When Lina Meruane first sees red, she is angry at the gringos, because the gringos always complain about other people's fun. The image of them eating breakfasts of cold milk "in their impeccable underwear and ironed faces" causes a firecracker to go off in her head, and she watches the "shockingly beautiful blood" gush and thicken in her eye. From that point forward, she is blind, and all she sees is not darkness but blood, a red gauze penetrated by light.

Is this the story of Meruane, the author of Seeing Red (Deep Vellum, 170 pages, $14.95)? The author, like the novel's narrator, is a Chilean writer named Lina (or Lucina) who lives in New York, and who suffered an episode of blindness after a stroke.

But Meruane, in interviews, has pronounced herself unable to write a straight William Styron-like memoir of illness. And so instead, Meruane—whom author Roberto Bolaño has hailed as one of the most exciting writers in a new generation of Chilean authors—has bound up her fictional and real selves unreliably, intensely and inextricably on the page. This is her first book available in English, rendered by translator Megan McDowell as a propulsive slide down chutes of words.

Meruane's vision of blindness is, paradoxically a riot of sensory detail. At first, it even seems a form of freedom—because she no longer has to treat her life with constant panic of bursting the capillaries that coil around the humors of her eyes. "Stop smoking, first of all," she is told, "and then don't hold your breath, don't cough, do not for any reason pick up packages, boxes, suitcases…"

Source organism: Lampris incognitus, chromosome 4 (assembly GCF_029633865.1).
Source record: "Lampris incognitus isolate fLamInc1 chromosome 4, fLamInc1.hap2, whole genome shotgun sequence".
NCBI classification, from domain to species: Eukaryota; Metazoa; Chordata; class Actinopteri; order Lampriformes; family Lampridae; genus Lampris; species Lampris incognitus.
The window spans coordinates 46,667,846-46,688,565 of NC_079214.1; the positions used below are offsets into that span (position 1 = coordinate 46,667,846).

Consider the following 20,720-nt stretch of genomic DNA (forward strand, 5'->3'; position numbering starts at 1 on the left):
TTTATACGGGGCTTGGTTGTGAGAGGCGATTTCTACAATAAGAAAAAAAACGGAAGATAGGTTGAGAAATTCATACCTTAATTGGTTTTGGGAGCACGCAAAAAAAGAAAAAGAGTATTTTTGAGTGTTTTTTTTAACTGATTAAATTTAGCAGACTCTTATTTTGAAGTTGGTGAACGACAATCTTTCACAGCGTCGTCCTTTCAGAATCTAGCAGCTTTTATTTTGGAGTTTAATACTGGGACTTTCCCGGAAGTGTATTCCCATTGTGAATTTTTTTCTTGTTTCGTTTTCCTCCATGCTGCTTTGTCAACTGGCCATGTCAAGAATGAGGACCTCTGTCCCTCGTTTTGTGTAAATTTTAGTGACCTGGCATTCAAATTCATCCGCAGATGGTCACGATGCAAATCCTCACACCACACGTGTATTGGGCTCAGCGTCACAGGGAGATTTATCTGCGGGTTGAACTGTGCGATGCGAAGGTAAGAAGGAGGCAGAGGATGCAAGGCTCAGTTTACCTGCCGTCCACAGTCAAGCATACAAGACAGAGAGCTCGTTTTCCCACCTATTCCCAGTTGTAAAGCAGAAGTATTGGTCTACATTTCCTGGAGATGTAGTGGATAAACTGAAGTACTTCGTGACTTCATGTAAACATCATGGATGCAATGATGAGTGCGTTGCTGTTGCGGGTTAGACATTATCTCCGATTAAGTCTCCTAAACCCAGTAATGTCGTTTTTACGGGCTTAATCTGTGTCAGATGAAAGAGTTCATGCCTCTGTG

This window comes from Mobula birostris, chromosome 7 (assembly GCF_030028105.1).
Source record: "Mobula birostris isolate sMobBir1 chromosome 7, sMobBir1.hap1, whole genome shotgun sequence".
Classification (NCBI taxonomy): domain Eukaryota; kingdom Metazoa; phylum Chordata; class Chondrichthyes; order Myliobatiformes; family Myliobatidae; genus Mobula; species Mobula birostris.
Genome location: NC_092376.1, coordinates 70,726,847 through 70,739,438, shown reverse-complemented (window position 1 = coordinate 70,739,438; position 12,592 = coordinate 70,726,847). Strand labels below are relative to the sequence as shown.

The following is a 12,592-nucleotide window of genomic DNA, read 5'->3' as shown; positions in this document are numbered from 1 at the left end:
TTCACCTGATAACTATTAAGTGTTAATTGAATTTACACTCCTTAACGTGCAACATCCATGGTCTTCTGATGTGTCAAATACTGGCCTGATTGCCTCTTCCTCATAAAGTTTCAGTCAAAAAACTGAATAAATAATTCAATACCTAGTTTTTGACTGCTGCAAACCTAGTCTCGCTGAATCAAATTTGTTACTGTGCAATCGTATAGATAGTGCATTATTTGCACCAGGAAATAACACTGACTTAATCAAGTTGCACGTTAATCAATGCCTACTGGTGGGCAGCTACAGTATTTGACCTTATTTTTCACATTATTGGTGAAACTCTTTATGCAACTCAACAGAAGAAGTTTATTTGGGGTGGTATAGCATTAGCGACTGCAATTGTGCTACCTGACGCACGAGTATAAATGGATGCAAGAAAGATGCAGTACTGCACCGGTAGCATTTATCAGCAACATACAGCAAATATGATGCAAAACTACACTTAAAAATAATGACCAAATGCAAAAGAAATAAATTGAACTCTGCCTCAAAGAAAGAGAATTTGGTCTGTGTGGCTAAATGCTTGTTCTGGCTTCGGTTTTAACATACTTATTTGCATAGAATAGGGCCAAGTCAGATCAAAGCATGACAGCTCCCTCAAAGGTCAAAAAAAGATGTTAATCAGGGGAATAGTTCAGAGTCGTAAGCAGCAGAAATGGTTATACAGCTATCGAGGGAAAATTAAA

Even as she becomes more and more dependent on the people around her, especially her boyfriend, Ignacio, it seems that the lives of those close to her are the ones that become more constricted and defined by her new blindness. She begins referring to Ignacio as her "slave"—mocking and testing the limits of unconditional love. And she allows herself, often selfishly or cruelly, to redefine herself at will.

It is a remarkable book, literally and figuratively black-humored, separated into a series of dense miniatures, each with its own theme: "suicide techniques," say, or "blackmail," or "love is blind too." This last section is, of course, the dominant theme of the book—and yet in writing it down she made it a joke. But it's the sort that slips between your ribs.

Go: Lina Meruane is at Powell's Books on Hawthorne, 3723 SE Hawthorne Blvd., 800-878-7323, on Monday, May 23. 7:30 pm. Free.